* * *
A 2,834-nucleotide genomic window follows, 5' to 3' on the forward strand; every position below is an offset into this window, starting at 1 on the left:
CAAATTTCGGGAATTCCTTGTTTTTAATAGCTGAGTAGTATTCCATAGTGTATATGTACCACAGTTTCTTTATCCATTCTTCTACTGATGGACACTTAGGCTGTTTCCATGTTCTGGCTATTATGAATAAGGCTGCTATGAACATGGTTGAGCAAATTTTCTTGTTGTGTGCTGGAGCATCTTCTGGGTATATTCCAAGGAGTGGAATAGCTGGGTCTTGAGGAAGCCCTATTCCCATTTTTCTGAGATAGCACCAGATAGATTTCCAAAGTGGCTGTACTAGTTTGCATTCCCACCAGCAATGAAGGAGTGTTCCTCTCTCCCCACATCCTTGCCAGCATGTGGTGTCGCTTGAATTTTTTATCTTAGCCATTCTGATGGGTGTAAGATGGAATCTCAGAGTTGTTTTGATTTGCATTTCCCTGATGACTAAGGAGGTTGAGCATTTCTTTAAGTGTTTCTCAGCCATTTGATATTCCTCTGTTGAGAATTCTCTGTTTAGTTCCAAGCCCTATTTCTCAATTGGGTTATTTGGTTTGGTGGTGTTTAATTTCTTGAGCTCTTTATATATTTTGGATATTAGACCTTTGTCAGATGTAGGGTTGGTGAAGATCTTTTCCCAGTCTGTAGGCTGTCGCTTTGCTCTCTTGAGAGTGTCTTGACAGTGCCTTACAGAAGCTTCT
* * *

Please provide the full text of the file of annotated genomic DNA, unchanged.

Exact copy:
A 2,834-nucleotide genomic window follows, 5' to 3' on the forward strand; every position below is an offset into this window, starting at 1 on the left:
CAAATTTCGGGAATTCCTTGTTTTTAATAGCTGAGTAGTATTCCATAGTGTATATGTACCACAGTTTCTTTATCCATTCTTCTACTGATGGACACTTAGGCTGTTTCCATGTTCTGGCTATTATGAATAAGGCTGCTATGAACATGGTTGAGCAAATTTTCTTGTTGTGTGCTGGAGCATCTTCTGGGTATATTCCAAGGAGTGGAATAGCTGGGTCTTGAGGAAGCCCTATTCCCATTTTTCTGAGATAGCACCAGATAGATTTCCAAAGTGGCTGTACTAGTTTGCATTCCCACCAGCAATGAAGGAGTGTTCCTCTCTCCCCACATCCTTGCCAGCATGTGGTGTCGCTTGAATTTTTTATCTTAGCCATTCTGATGGGTGTAAGATGGAATCTCAGAGTTGTTTTGATTTGCATTTCCCTGATGACTAAGGAGGTTGAGCATTTCTTTAAGTGTTTCTCAGCCATTTGATATTCCTCTGTTGAGAATTCTCTGTTTAGTTCCAAGCCCTATTTCTCAATTGGGTTATTTGGTTTGGTGGTGTTTAATTTCTTGAGCTCTTTATATATTTTGGATATTAGACCTTTGTCAGATGTAGGGTTGGTGAAGATCTTTTCCCAGTCTGTAGGCTGTCGCTTTGCTCTCTTGAGAGTGTCTTGACAGTGCCTTACAGAAGCTTCT